One of the greatest scientific discoveries of the past century has to be the identification of the molecular structure of deoxyribonucleic acid or DNA by James Watson and Francis Crick back in 1953. In lay man’s language, DNA is the tiny particle within your body cells that contains explicit instructions guiding your growth and development as well as replication of your unique characteristics in your offspring.
Understanding this particular molecule has therefore opened up numerous avenues to gain insights on reproduction, hereditary diseases, genetic traits as well as a multitude of applications in crime scene detective work.
Over the years DNA testing has gained prominence as one of the most operating procedures in the medical field. Characteristics of a particular disease can be identified from a person’s DNA sample and even though the individual may not be suffering from that ailment, the information can be used to determine the possibility of him or her passing it along to his or her kids.
Such important scientific prediction can, therefore, go a long way in managing hereditary conditions such as sickle cell disorders, hemophilia, cystic fibrosis and some cancer-related ailments.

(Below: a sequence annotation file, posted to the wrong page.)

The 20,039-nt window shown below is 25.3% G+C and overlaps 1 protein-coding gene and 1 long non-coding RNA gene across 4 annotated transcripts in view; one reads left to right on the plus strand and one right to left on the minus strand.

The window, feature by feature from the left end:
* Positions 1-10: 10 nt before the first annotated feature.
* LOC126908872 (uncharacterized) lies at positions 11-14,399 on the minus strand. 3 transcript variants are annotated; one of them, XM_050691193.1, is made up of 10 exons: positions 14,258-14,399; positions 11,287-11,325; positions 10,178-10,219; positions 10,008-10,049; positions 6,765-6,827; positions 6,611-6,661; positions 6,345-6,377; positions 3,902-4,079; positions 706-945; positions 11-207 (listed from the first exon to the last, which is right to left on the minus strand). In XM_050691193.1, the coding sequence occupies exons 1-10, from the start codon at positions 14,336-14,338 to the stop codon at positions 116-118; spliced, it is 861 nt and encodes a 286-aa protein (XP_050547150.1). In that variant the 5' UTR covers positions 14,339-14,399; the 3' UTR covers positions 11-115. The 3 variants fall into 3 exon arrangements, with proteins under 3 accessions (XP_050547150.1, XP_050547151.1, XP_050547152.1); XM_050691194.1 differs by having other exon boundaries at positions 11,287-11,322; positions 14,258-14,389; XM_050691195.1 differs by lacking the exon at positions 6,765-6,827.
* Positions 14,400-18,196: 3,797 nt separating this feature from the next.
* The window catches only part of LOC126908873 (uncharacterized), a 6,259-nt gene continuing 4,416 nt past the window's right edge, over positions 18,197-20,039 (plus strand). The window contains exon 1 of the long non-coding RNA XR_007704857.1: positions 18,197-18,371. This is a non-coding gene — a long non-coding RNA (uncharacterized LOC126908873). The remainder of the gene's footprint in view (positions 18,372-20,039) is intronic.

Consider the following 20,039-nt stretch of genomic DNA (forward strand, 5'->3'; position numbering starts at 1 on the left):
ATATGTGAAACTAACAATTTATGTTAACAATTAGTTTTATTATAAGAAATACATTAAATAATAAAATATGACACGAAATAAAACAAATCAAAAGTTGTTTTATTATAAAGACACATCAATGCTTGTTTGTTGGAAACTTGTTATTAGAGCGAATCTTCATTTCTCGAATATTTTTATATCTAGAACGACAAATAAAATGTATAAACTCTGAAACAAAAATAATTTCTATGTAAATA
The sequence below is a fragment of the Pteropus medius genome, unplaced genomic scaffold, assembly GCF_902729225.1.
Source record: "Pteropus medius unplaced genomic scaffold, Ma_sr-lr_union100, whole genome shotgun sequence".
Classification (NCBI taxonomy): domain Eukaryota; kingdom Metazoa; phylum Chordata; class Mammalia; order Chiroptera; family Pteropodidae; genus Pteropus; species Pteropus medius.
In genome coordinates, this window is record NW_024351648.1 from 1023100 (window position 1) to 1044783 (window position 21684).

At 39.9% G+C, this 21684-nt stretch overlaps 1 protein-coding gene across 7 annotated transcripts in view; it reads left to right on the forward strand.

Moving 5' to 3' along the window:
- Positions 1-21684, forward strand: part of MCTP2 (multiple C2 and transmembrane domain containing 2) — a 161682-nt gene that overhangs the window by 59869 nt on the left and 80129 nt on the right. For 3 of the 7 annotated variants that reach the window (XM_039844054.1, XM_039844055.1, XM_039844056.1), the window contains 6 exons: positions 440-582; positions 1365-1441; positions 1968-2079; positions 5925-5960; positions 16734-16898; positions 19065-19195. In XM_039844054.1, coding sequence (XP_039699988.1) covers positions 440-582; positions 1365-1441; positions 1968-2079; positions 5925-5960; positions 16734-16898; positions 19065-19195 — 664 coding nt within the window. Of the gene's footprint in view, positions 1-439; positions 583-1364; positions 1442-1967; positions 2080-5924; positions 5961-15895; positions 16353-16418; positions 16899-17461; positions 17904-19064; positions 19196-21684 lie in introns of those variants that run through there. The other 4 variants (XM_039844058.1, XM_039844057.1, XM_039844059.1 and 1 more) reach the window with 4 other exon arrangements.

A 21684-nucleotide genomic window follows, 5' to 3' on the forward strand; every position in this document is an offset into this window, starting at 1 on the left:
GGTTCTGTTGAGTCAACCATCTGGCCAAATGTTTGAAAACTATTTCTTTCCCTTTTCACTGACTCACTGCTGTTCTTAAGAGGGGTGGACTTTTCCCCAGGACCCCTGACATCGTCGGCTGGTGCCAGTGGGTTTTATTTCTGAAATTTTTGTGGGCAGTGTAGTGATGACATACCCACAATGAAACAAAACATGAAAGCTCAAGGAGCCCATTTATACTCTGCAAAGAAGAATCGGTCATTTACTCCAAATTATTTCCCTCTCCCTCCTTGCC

The application of DNA testing in the medical field is, therefore, an area where your insurance provider may come into play. The extent to which your insurance company is concerned with your DNA test information depends on the exact kind of examination being carried out.
Your physician may recommend that you conduct certain DNA tests perhaps to determine whether you are susceptible to a particular condition. Such medically directed tests usually fall within the cover stipulated by most insurance companies.
DNA tests carried out to determine paternity and genealogical lineage are however excluded from insurance cover since they are deemed as not directly relating to health and general well-being. In fact, most people normally prefer to pay for such tests from their pocket so as to avoid having the resultant information inadvertently disadvantaging them.
Note that insurance companies usually charge premiums based on an individual’s likelihood to get sick and file a claim. It, therefore, goes without saying that if you happen to have a genetic predisposition to certain diseases – and your insurance provider is privy to such information – your premiums will be higher than the average amount paid by other people.
There is, of course, the debate going on available insurance covers and their implications on pre-existing conditions that can be determined using DNA testing. It is a complex issue as it touches on government policies that can be altered depending on the administration in power. To safeguard individual Americans from prejudice due to results obtained from DNA testing, the Genetic Information Nondiscrimination Act came in 2008.
This far-reaching legislation aims at preventing employers from denying opportunities to people whose genetic information background has been availed to them either by consent or through other means. It also helps to ensure that all employees enjoy health benefits regardless of their pre-existing conditions.